New York Times public editor Margaret Sullivan characterized the paper’s Syria coverage as not “sufficiently skeptical” of President Obama’s case for war. Going further, Sullivan accused her paper of using the administration’s voice rather than their own in reporting:
I’ve been observing The Times’s Syria coverage and its editorials for many weeks, with an eye to this question. While The Times has offered deep and rich coverage from both Washington and the Syrian region, the tone cannot be described as consistently skeptical. I have noticed in recent weeks the ways that other major newspapers have signaled to their readers that they mean to question the government’s assertions. For example, although it may seem superficial, The Washington Post has sent a strong message when it has repeatedly used the word “alleged” in its main headlines to describe the chemical weapons attacks.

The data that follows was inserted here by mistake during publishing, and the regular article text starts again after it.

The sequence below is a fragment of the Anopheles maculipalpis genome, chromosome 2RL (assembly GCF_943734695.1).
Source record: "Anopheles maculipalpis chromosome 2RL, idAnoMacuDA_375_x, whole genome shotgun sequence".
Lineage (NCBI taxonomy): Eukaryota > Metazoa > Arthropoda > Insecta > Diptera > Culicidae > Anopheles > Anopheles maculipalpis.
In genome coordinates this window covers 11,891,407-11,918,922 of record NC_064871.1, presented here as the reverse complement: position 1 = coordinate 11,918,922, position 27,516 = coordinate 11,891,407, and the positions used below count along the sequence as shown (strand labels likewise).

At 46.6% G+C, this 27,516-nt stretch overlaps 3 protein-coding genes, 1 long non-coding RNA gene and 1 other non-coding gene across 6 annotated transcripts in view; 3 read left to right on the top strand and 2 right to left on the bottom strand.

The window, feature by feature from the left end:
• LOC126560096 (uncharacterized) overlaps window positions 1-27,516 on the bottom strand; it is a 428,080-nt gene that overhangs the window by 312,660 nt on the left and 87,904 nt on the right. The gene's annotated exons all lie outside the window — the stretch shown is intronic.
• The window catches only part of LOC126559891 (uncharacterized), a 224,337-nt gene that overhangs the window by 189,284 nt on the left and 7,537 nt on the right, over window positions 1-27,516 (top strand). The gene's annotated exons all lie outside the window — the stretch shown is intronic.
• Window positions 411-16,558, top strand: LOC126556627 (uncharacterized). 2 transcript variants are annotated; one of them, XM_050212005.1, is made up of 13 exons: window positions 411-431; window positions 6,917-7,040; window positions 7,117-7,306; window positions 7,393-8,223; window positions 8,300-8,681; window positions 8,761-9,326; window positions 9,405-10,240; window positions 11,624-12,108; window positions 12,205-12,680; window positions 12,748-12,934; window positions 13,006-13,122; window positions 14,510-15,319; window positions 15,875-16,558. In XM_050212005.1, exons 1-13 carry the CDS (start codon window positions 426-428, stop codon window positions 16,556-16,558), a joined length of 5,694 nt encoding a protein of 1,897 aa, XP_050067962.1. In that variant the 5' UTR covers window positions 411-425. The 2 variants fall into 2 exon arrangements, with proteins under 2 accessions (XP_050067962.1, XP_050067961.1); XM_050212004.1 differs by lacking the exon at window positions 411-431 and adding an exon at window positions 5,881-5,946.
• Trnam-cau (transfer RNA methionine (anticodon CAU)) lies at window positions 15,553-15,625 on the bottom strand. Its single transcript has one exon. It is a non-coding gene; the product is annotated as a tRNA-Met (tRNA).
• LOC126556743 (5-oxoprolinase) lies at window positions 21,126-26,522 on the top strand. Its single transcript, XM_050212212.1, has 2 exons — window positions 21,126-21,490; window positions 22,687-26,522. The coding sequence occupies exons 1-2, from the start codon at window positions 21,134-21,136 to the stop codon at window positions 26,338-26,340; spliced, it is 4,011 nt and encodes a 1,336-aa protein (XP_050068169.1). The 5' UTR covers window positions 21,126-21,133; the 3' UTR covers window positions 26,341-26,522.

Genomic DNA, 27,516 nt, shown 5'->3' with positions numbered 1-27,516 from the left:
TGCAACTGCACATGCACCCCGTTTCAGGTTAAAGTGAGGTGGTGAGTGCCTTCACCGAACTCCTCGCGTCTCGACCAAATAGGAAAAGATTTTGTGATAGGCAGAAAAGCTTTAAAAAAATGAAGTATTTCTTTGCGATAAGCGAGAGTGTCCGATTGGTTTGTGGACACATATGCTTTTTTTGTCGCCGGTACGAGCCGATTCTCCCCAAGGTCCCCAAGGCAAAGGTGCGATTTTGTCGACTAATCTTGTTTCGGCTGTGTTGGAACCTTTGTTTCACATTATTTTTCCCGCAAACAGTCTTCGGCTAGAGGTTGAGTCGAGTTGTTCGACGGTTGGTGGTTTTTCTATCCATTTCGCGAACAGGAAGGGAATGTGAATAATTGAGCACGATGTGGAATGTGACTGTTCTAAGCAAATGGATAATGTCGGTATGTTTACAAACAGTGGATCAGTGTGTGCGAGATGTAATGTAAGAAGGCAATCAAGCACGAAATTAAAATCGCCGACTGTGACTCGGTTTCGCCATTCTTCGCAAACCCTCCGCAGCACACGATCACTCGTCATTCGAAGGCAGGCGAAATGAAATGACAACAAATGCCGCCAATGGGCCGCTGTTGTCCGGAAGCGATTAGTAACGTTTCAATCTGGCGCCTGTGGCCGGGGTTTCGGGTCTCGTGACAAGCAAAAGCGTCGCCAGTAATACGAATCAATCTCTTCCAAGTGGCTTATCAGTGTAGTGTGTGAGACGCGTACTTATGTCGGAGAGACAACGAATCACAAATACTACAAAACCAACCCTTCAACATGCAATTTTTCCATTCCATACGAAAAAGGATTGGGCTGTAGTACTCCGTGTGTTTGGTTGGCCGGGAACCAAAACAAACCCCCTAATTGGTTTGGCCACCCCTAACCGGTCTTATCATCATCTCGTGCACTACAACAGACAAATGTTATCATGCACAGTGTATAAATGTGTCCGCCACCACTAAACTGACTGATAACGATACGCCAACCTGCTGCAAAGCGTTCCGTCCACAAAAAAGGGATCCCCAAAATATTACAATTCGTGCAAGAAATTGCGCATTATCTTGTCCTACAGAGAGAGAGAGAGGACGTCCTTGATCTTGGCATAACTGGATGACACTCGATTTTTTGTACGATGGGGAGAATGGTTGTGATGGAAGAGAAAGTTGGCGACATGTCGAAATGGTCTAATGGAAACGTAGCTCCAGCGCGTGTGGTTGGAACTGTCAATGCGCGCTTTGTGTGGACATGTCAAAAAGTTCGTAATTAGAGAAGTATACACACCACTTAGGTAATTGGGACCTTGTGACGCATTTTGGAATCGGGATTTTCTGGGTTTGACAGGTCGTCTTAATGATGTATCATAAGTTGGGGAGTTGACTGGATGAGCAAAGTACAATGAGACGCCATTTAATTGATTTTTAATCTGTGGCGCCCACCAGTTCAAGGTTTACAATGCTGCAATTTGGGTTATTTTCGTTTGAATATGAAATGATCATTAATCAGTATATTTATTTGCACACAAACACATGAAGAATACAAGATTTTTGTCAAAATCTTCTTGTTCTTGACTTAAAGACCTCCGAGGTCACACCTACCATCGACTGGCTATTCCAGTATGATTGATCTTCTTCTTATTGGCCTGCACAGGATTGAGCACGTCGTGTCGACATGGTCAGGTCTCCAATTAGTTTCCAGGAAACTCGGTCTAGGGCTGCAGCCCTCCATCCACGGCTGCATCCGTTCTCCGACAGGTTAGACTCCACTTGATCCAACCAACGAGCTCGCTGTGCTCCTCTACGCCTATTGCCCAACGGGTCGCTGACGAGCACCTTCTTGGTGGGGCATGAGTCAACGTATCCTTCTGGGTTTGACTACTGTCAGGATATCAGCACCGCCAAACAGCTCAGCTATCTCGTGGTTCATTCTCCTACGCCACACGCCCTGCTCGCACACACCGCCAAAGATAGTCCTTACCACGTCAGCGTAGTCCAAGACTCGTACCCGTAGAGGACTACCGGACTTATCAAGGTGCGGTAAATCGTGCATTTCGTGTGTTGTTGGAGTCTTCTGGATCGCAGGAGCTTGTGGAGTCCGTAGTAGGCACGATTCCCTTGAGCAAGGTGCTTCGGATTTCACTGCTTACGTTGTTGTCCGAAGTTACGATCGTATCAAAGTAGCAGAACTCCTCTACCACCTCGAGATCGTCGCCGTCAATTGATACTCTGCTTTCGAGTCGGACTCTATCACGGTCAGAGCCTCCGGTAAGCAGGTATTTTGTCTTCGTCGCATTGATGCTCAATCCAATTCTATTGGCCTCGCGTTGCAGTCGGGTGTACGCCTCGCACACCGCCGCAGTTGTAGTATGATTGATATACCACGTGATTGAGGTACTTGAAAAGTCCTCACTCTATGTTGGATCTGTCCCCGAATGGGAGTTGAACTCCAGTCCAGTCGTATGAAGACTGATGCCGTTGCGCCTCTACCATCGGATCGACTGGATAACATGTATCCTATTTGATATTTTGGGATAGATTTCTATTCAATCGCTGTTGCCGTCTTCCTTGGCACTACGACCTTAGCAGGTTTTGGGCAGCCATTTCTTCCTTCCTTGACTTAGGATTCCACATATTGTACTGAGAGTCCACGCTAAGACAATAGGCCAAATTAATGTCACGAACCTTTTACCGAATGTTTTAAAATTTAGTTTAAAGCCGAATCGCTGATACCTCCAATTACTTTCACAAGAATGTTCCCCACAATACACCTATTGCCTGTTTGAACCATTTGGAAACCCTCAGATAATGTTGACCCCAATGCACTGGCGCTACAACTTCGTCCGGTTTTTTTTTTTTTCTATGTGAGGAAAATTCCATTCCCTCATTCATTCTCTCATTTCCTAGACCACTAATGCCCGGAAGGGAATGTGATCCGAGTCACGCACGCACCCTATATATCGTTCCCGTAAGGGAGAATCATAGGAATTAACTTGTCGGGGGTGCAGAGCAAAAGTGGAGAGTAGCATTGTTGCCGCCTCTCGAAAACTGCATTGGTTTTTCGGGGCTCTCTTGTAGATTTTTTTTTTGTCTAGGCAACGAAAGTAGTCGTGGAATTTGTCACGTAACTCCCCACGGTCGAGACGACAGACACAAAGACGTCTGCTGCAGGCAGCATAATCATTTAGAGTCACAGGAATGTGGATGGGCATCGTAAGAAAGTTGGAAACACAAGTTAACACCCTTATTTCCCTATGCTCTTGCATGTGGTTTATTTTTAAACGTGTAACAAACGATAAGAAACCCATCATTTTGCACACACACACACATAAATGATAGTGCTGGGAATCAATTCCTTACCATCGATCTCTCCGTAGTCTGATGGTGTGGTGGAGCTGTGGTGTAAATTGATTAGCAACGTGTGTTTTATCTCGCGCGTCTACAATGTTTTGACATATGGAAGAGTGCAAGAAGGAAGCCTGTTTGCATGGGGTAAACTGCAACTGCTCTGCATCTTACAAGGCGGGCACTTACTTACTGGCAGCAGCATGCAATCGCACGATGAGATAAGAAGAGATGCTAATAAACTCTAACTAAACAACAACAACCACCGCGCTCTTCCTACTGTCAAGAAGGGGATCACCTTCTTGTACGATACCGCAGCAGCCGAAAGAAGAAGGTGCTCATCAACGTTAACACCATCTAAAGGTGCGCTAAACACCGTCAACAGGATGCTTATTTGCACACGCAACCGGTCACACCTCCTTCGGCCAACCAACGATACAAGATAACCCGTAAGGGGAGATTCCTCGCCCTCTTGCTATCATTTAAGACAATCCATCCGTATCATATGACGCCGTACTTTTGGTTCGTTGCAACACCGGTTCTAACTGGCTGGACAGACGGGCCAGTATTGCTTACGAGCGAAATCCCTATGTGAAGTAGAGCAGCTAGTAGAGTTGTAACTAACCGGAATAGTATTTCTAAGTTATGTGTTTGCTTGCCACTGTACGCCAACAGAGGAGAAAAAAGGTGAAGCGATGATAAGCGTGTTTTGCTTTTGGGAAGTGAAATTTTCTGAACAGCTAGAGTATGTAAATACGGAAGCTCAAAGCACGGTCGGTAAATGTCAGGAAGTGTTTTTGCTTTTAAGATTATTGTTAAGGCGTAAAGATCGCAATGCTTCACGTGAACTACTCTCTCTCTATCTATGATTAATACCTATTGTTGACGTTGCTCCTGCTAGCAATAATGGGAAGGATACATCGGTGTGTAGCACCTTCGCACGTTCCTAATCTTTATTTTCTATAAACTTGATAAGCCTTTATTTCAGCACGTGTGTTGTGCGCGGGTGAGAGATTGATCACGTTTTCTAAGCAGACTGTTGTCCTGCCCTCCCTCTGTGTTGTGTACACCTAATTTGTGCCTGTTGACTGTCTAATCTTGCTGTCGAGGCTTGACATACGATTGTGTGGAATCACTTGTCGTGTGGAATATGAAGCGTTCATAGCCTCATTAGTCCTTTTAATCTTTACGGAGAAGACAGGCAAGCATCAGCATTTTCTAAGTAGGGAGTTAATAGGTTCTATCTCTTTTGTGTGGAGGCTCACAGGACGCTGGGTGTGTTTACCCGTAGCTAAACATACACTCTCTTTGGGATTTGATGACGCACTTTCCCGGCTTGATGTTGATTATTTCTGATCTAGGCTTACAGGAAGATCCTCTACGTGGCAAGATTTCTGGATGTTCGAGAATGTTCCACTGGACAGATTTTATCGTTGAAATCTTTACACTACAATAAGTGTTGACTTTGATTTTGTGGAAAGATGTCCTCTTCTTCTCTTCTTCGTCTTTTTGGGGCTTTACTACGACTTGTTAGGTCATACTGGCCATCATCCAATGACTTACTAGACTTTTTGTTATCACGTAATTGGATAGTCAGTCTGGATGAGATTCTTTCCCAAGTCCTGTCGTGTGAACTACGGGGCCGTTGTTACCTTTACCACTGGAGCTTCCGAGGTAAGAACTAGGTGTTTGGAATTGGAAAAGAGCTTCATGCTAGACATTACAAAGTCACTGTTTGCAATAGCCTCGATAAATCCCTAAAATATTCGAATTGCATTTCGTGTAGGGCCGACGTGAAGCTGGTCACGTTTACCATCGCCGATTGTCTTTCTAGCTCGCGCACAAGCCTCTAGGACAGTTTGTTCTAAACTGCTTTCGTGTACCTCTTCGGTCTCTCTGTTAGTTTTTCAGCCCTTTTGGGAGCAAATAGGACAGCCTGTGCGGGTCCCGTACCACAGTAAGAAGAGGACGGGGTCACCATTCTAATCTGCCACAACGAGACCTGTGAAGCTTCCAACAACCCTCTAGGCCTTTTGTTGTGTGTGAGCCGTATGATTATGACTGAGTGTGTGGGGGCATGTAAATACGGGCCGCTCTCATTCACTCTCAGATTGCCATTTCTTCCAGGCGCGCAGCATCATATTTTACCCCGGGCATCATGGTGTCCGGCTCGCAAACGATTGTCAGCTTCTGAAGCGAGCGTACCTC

I have also found that The Times sometimes writes about the administration’s point of view in The Times’s own voice rather than providing distance through clear attribution.
As the debate for military action in Syria begins, it will be interesting to see how media outlets respond after years of accusing the Bush Administration of “misleading” them and the America people on the reasons for the Iraq War.